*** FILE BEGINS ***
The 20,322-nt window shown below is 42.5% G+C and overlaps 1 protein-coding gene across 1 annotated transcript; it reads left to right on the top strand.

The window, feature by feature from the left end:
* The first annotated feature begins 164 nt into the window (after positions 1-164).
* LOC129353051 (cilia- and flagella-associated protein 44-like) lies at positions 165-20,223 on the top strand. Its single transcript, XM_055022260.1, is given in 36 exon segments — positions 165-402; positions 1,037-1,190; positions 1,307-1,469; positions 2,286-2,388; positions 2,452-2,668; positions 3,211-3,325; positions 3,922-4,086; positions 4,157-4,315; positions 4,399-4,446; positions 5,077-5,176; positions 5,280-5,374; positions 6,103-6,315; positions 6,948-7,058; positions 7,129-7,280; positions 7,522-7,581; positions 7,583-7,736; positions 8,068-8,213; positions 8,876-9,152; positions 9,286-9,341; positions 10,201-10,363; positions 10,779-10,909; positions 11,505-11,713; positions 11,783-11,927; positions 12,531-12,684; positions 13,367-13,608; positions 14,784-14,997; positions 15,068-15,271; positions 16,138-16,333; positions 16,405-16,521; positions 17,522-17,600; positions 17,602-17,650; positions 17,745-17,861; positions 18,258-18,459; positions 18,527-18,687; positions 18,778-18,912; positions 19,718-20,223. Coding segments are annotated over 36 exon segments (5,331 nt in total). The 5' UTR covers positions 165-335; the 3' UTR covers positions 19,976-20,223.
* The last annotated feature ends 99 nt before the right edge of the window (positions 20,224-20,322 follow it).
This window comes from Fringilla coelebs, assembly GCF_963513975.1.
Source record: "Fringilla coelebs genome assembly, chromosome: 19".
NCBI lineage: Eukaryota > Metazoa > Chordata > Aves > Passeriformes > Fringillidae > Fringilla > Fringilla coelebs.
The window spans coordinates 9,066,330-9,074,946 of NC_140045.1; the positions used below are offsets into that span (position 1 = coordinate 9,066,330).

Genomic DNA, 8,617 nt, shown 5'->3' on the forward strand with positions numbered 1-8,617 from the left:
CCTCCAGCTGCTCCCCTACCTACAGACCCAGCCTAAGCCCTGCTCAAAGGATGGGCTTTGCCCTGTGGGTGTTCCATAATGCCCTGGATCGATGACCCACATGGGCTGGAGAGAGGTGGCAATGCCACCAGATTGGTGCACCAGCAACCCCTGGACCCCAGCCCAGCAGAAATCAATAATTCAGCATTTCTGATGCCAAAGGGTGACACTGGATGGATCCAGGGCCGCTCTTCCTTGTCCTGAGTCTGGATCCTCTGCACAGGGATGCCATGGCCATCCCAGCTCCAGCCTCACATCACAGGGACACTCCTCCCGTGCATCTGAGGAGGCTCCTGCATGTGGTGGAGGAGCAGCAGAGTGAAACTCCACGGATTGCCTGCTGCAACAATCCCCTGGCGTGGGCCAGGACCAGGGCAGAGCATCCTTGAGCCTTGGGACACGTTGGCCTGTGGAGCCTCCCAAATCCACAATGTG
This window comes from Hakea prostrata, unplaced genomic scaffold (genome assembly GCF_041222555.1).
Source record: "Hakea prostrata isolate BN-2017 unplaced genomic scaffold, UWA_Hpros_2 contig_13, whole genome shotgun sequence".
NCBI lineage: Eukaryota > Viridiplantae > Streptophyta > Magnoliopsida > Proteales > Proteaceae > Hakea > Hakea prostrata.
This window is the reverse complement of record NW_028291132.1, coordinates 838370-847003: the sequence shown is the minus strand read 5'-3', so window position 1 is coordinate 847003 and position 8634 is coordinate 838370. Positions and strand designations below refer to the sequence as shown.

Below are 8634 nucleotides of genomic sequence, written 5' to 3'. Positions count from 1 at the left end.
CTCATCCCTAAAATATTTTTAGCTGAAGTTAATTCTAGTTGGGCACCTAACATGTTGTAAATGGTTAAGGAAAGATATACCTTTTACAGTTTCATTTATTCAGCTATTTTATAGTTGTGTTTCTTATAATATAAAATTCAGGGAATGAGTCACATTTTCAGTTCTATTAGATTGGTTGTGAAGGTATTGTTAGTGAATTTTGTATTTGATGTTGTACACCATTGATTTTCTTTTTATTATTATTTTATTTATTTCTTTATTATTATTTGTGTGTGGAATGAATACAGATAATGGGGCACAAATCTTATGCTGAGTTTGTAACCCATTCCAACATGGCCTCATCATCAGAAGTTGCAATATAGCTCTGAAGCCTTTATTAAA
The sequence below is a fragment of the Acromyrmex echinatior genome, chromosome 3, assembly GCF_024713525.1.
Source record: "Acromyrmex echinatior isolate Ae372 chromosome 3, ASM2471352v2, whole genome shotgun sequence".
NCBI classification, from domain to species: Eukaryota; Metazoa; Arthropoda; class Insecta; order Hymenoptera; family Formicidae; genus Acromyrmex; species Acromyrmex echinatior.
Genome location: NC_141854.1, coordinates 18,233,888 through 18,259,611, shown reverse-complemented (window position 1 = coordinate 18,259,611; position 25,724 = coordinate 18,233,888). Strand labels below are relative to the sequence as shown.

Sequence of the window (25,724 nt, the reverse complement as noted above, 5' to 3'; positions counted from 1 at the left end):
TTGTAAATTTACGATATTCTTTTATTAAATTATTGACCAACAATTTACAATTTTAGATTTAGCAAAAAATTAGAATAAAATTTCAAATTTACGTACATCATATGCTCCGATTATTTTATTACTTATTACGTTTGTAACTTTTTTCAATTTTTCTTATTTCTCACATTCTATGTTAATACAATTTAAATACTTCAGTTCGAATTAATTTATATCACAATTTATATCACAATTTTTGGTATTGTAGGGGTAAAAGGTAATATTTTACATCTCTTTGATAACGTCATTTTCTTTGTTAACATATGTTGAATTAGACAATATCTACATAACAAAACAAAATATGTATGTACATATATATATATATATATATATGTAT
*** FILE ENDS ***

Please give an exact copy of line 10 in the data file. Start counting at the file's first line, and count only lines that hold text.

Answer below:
Genomic DNA, 8,617 nt, shown 5'->3' on the forward strand with positions numbered 1-8,617 from the left: